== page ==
Artful Behavior


100 Days is Not Forever – But it’s a lot    

by Tina Manzer

Measuring accomplishments within a 100-day timeframe is a common practice among world leaders. I think they will tell you that it has pros and cons. To learn how widely a tide can turn in just 3.28767 months, check the records of the U.S. presidents since FDR, and Napoleon Bonaparte. In 111 days, the popular military genius and former Emperor of France escaped from exile, ran off the Bourbon king, reinstated himself as the head of state, and lost it all in the Battle of Waterloo.

OR, you could participate in the annual, free, global social media event, The 100 Day Project (#the100dayproject and other hashtag variations). Even better, invite your customers to take part. It’s a win-win. Like other challenges, The 100 Day Project gives art stores the opportunity to get customers energized, creating, and shopping for supplies.

The commitment to perform the same action every day – crochet one bracelet, create a small self-portrait, paint 1/100th of a blank canvas – can be a battle. But when you do it and prove it on Instagram, it feels like you’ve won a war.

Designer roots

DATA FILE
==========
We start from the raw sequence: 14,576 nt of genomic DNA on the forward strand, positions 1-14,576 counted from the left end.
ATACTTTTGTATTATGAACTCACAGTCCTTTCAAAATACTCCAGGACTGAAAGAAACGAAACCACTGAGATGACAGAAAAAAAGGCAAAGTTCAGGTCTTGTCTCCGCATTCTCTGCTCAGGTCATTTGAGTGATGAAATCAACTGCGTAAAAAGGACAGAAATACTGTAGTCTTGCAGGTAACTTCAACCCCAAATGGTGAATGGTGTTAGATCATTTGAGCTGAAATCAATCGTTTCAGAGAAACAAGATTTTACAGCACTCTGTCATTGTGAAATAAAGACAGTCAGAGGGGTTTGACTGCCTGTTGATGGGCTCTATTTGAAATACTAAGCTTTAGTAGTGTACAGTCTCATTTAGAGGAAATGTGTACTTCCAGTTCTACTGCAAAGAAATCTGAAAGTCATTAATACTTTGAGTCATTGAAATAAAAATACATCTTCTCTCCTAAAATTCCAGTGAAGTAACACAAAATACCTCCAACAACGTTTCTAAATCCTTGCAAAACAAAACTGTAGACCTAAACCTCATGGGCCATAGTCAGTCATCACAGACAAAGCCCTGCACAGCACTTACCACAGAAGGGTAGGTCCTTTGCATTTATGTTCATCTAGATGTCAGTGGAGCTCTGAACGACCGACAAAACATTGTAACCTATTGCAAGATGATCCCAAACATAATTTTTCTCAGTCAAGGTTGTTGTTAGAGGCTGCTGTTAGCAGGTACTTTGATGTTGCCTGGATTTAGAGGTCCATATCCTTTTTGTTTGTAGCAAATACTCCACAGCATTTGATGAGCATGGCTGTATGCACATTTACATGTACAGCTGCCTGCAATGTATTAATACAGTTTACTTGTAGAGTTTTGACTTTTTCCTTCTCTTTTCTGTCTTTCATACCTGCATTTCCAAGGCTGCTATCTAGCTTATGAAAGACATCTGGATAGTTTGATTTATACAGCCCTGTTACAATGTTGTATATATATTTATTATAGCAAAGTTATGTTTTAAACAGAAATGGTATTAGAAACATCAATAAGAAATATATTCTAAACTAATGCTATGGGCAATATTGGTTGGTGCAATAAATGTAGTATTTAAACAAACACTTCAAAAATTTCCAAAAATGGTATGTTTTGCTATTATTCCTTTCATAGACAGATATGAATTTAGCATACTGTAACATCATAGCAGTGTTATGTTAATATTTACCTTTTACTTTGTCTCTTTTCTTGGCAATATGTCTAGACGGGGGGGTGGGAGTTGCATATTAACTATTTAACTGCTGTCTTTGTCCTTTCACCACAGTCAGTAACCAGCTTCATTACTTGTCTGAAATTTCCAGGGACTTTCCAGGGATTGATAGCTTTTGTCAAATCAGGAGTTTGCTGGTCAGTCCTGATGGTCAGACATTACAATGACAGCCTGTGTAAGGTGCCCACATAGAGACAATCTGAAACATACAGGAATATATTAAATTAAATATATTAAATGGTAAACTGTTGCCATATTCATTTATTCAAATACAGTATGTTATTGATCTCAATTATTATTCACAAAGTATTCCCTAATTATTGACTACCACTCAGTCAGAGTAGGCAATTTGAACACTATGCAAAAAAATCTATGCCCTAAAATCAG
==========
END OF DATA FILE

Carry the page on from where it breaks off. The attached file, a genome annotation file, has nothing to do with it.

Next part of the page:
The project began as a course for students at the Yale School of Art. “For years, Michael Bierut, a designer and writer, led graduate graphic-design students in a workshop that he called The 100 Day Project. The premise was simple: each student chose one action to repeat every day for 100 days,” explains artist Elle Luna, part of the group who launched the social media version in 2014. “One student made a poster in under a minute each day, another danced in public every day and made a video; another student, Rachel Berger, picked a paint chip out of a bag and responded to it in writing for 100 days.”

Legend has it that the lecturer himself would choose a photograph from The New York Times each day and draw something based on that image.

“To be clear, you don’t have to be a visual artist to participate,” notes artist EB Hawkes, aka “Boomer,” on her website “Bierut famously said if you brush your teeth daily, you’ve participated in The 100 Day Project without realizing it.”

Elle Luna says that the challenge provides lessons in something everyone needs: discipline. “The great surrender is the process; showing up day after day is the goal,” she told The Great Discontent, a media company that celebrates the untold stories of artists. “It’s for anyone who is hungry to jump-start their creative practice, for people who are curious about being part of a community that celebrates process, and for those who are busy with work and family commitments but search for a bite-sized way to play, creatively.”

At the time of the 2015 interview, Elle was about to take the one-year-old project to the next level by bringing in different promotional partners: The Great Discontent community, for instance; museums around the world, and networker extraordinaire Lindsay Jean Thompson. The founder of Women Catalysts, a management consulting company in San Francisco, Lindsay Jean and her staff plan events nationwide that bring people together. “Think TEDx + Oprah + conscious guided networking,” explains a regular attendee.